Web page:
"You have to work twice as hard to get half as much as your white counterparts." That’s the mantra—or warning—that is drilled into black British children by our parents. From a very early age we’re aware that due to a crippling mix of structural inequality, unconscious bias and racial micro-aggressions, this is the unstable foundation upon which we will attempt to build careers, relationships and lives. For black women, we also have to grapple with the intersections between our blackness and our womanhood.
Enter Slay in Your Lane: The Black Girl Bible by best friends Yomi Adegoke and Elizabeth Uviebinené, which says to black women they are valued and have within them the tools they need to survive and thrive in society, by laying out the stories of the phenomenal women who have gone before them, including book trade figures Margaret Busby, Malorie Blackman and Sharmaine Lovegrove, as well as media figures such as June Sarpong, Charlene White and Clara Amfo.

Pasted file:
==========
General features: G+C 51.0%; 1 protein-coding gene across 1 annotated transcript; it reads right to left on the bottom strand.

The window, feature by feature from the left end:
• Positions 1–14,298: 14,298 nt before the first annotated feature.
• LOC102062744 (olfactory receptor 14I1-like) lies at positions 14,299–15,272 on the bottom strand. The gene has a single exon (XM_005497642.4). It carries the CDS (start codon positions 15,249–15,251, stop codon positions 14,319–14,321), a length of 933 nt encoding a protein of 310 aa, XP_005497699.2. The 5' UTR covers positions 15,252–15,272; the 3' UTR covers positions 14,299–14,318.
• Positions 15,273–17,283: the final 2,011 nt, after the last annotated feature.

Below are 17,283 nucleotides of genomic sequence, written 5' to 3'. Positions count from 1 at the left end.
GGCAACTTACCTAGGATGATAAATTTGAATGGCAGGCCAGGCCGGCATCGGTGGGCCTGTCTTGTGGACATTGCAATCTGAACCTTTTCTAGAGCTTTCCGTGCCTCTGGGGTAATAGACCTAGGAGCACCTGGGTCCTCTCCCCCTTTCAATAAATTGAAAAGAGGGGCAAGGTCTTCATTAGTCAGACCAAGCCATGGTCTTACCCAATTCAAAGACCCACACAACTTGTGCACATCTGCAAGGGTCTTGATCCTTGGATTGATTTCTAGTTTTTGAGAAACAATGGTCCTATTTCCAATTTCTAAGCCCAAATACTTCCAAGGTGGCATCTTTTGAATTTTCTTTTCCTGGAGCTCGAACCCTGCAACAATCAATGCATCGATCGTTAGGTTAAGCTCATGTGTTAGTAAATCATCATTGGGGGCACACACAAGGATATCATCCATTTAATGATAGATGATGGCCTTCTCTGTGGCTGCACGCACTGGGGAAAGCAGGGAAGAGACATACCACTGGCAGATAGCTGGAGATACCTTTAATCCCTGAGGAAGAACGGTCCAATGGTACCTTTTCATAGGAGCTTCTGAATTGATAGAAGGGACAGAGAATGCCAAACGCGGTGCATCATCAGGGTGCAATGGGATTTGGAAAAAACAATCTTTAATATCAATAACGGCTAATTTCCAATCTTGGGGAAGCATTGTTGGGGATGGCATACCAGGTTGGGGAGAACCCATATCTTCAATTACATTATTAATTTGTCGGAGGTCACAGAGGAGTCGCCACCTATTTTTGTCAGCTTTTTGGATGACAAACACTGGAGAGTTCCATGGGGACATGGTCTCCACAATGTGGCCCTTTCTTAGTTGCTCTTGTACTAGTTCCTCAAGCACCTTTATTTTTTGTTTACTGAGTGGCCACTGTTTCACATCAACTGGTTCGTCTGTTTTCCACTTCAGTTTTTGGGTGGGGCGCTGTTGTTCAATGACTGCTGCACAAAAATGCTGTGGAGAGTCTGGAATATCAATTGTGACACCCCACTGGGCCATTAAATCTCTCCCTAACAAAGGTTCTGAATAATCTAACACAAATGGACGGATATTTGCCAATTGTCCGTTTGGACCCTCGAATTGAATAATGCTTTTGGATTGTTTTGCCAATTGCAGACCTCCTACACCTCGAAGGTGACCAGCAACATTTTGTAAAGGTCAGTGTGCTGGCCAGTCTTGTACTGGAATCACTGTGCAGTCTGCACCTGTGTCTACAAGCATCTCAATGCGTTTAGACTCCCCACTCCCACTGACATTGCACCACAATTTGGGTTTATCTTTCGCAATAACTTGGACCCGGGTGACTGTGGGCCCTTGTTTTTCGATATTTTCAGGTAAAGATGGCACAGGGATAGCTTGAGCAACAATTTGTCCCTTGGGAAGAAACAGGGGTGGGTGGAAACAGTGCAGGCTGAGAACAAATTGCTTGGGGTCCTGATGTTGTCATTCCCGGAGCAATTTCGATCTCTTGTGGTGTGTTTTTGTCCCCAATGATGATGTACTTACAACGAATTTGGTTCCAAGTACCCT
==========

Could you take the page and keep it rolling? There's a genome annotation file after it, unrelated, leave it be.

In Slay in Your Lane, Adegoke and Uviebinené have created a valuable framework to help navigate the murky world of working—and existing—while black and female. It puts into words the amorphous, intangible feelings we walk around with and counters them with inspirational stories from industry leaders. Journalist Adegoke and marketeer Uviebinené met while studying at Warwick University, and the friendship and validation they get from each other inspired them to write the book. Adegoke says: "We’ve been there to validate each other for nearly 10 years, but not everybody has that. When Elizabeth used to call me and say, ‘Ah, they’re treating me like this’, I could say,‘Yeah, this sounds wrong’, but not everybody has that. Sometimes they’re just sitting there thinking about it, and you don’t want to be that person going, ‘Is it because I’m black? Is it because I’m a woman?’ So you have to be able to have these conversations."
In the book, they discuss the challenging elements of being a black woman in a majority white country, and explore the intersections between blackness and womanhood, which is routinely absent from other self-help and business books. "When you’re anything other than the default white male, there is always going to be something that’s uniquely different about your experiences. Being black women, there are so many issues that you have to be aware of when you enter spaces that are not set up for you," says Uviebinené.